One of the harder symptoms to watch someone experience is something called delirium. There are other descriptions for it, such as restlessness, sun downing, hallucinating, or being out of one’s mind. It is something not just associated with dying, but seen often in the hospital or nursing home with serious illness or advancing dementia.
What makes delirium difficult is the altered mental state and the physical behaviors that go with it. These ideas and behaviors are often illogical, and nothing caregivers say or do can sway a person who is delirious. While delirium can be seen in many different diseases and situations, in the context of end of life care, it is often the hallmark sign that the body is transitioning to a dying state.
Terminal delirium, as it is referred to at the end of life, can present in many different ways. For some, it is an internal unease or restless energy. These patients tell me they feel an urge to do something, but can’t figure out what it is they want to do. Therefore, in an effort to displace this restless energy they may pick at their clothes, or rearrange their sheets in a perpetual way that never finds satisfaction. This is a common theme in terminal delirium, as whatever task someone who is delirious is trying to perform, it never satisfies the itch.
For some they are never physically comfortable, constantly wanting to change positions or move from bed to chair, back to bed again. Others get stuck on an idea, shouting they want to go home over and over again, regardless of actually being home, or calling for someone again and again, despite that person’s presence.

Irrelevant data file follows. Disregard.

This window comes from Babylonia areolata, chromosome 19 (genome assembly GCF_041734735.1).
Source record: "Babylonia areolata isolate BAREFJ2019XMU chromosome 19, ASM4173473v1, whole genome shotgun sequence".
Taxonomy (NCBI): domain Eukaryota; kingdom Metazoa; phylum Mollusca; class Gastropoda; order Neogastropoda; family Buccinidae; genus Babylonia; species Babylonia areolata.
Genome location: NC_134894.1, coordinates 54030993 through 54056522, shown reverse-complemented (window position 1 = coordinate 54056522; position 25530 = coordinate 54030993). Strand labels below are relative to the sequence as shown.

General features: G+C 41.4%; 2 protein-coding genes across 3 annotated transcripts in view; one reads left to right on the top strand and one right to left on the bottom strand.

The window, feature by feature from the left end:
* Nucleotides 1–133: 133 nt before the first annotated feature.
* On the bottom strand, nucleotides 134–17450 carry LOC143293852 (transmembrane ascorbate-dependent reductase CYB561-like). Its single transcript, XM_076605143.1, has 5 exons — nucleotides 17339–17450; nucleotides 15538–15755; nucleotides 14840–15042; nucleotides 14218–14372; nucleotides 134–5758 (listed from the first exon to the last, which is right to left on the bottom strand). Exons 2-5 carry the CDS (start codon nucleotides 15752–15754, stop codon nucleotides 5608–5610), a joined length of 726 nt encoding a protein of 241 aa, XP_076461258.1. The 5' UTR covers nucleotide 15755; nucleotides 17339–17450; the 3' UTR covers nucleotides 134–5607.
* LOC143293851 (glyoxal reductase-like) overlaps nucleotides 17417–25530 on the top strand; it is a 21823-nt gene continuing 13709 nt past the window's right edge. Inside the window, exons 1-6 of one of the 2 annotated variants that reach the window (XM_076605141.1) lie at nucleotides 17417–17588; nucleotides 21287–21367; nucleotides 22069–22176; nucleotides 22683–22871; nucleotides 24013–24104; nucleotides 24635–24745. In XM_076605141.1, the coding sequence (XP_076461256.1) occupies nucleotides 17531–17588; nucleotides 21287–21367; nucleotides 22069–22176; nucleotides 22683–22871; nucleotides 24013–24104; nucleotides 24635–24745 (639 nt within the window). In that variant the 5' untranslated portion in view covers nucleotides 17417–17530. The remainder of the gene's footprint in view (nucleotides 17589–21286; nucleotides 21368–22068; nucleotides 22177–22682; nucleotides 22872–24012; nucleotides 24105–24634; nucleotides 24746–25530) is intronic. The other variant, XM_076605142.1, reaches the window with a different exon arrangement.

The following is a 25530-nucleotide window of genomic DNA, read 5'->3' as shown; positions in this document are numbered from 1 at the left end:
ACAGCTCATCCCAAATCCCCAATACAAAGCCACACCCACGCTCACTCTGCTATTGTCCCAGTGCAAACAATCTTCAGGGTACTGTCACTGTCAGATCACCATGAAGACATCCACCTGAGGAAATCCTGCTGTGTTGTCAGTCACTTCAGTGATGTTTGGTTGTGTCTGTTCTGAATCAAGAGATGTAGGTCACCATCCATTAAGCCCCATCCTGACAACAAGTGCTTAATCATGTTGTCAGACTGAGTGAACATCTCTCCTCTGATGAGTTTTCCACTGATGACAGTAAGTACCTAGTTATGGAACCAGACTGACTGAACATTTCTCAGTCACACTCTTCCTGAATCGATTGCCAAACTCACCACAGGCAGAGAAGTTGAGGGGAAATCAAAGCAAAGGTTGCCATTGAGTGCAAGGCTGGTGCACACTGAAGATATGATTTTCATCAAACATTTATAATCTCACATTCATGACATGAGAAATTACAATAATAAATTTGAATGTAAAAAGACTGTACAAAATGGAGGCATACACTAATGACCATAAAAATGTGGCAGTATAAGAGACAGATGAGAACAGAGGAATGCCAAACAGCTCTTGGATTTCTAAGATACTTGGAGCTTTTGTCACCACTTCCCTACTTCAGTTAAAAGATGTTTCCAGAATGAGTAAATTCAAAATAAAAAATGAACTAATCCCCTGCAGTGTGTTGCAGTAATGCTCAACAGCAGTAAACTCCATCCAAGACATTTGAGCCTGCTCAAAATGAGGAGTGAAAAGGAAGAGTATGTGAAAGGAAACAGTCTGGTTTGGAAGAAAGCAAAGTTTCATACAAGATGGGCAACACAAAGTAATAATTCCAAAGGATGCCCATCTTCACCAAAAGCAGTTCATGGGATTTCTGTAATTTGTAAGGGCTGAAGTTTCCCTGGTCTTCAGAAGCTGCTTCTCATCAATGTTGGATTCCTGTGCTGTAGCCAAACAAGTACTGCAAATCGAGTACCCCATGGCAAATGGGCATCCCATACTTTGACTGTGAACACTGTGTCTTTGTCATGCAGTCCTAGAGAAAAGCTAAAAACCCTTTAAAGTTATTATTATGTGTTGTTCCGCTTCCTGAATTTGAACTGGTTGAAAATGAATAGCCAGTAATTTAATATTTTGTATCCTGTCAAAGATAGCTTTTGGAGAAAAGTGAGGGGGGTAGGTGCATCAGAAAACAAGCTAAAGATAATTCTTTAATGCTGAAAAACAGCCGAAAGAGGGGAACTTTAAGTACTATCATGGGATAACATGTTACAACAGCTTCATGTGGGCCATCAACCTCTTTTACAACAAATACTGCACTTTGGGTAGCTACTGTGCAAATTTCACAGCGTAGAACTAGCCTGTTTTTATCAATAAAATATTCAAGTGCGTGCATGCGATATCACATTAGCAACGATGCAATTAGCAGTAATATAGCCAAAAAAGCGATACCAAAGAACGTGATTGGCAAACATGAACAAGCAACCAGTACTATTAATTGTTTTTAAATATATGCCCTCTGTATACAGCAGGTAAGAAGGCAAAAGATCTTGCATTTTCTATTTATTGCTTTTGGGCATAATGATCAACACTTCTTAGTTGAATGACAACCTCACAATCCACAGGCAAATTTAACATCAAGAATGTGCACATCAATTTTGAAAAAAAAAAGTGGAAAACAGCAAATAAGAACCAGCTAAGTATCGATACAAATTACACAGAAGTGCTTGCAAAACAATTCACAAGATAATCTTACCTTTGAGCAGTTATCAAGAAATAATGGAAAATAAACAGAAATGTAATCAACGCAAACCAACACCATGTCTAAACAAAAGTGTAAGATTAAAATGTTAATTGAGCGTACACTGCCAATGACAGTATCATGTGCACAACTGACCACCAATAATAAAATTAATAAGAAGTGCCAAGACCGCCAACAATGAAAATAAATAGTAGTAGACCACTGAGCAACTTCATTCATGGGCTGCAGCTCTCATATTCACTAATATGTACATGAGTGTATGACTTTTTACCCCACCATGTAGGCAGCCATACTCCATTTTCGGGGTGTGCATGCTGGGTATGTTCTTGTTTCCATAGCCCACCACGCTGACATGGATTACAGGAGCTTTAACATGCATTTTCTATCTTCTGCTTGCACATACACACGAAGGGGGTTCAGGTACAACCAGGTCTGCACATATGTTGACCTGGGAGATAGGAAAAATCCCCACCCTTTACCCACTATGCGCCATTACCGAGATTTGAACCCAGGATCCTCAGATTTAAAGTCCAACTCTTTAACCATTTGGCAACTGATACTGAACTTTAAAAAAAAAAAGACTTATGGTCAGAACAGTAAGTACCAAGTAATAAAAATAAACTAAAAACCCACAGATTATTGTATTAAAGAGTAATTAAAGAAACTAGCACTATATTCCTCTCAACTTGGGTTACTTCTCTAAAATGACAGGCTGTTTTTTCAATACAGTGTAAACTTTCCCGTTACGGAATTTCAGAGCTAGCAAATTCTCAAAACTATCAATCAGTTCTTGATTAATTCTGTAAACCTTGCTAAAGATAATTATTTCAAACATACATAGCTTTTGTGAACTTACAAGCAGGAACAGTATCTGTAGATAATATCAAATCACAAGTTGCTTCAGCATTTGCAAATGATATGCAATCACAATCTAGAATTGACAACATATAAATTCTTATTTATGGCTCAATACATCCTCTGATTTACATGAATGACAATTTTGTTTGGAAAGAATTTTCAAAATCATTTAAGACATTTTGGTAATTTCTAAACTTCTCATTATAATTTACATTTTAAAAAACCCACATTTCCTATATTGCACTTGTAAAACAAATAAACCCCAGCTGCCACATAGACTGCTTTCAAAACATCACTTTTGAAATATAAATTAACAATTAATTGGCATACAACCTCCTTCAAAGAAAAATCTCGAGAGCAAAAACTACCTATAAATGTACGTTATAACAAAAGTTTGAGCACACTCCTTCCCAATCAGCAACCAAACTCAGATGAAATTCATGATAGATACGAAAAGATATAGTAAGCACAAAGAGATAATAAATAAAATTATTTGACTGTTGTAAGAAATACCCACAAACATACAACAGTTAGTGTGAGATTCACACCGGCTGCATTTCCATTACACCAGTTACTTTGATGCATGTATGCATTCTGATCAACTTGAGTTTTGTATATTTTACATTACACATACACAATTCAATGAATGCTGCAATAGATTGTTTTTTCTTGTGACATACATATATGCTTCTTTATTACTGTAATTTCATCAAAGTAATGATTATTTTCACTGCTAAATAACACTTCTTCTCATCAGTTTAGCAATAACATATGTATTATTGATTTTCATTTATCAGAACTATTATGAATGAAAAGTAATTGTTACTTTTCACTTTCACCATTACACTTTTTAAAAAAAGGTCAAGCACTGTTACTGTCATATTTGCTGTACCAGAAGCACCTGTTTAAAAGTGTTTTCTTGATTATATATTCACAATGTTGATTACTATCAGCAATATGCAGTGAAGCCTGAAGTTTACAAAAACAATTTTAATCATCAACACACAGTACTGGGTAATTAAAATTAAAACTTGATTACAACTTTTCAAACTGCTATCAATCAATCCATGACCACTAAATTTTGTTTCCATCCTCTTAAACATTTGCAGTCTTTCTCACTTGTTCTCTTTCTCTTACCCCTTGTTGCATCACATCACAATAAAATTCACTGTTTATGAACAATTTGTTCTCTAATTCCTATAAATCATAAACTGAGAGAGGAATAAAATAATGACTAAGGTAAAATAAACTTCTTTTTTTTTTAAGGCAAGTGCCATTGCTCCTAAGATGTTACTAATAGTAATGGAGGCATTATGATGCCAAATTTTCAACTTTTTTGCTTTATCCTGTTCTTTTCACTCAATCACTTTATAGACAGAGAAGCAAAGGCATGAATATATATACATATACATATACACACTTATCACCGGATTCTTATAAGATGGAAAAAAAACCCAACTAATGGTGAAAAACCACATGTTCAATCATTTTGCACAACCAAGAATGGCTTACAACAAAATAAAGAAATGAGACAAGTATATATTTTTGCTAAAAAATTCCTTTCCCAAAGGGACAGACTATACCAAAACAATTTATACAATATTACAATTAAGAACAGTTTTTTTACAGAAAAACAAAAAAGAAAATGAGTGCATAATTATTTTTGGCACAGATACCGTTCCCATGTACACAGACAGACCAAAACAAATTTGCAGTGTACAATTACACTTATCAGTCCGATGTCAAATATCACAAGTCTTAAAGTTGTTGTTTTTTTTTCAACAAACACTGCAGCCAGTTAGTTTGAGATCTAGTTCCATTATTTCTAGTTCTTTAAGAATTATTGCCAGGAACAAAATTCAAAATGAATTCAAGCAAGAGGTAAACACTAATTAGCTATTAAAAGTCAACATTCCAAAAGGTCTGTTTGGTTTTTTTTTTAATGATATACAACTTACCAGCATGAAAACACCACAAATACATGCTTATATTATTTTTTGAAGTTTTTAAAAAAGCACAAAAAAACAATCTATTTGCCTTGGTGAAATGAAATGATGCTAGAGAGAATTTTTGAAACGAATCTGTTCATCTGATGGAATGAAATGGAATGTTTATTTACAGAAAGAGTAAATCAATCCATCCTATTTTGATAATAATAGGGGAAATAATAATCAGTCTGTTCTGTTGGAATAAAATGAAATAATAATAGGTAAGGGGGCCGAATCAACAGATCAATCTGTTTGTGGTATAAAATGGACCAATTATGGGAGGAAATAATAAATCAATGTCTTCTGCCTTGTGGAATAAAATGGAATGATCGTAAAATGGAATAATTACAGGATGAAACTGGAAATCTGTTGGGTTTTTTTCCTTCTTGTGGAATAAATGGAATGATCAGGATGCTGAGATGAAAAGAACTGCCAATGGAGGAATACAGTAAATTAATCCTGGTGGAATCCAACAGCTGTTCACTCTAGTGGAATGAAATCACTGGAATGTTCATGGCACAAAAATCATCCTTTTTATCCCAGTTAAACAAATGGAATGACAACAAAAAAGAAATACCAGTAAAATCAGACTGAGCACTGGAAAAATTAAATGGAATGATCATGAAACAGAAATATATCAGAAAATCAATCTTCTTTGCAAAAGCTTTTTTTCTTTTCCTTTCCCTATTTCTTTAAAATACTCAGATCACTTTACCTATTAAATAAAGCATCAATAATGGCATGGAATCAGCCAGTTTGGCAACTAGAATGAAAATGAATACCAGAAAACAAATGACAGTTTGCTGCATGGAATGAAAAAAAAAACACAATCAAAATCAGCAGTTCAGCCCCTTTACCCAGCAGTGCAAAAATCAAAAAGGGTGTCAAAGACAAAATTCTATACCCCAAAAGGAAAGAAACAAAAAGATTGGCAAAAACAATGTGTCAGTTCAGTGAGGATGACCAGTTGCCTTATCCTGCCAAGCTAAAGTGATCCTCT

Hallucinations are not uncommon with terminal delirium and like the delirium itself, can come and go quickly; one moment seeing something not there and the next moment back in reality.
Probably the most difficult problem delirium causes for patients and caregivers is in the disruption of sleep. It happens more at night, so both parties don’t sleep, and usually the caregiver can’t catch up during the day and then the cycle starts again the next night. It’s a physically and psychologically daunting experience. There is also sub-acute delirium, during which a person sleeps in 3-5 min intervals, waking restless, only to nod off again for a few minutes. While from the outside it seems they are always sleeping, in truth they are never actually falling into deep sleep.
There is a reason almost everyone experiences terminal restlessness during the dying process, that being, death is unnatural. Everything within us is designed for life; our instincts, our cells, our organs, our psyche, all of it pushing to live. Thus when the biological part of us begins to shut down from the soul or psyche part, it creates a very real physical feeling. Therefore to spiritualize or psychologize delirium, we miss an opportunity to treat an exhausting experience with medications.
Delirium shouldn’t be dealt with alone; it will deplete what little strength a caregiver has. What delirium needs is aggressive medication management, education on what to expect and often the extra support that hospice provides.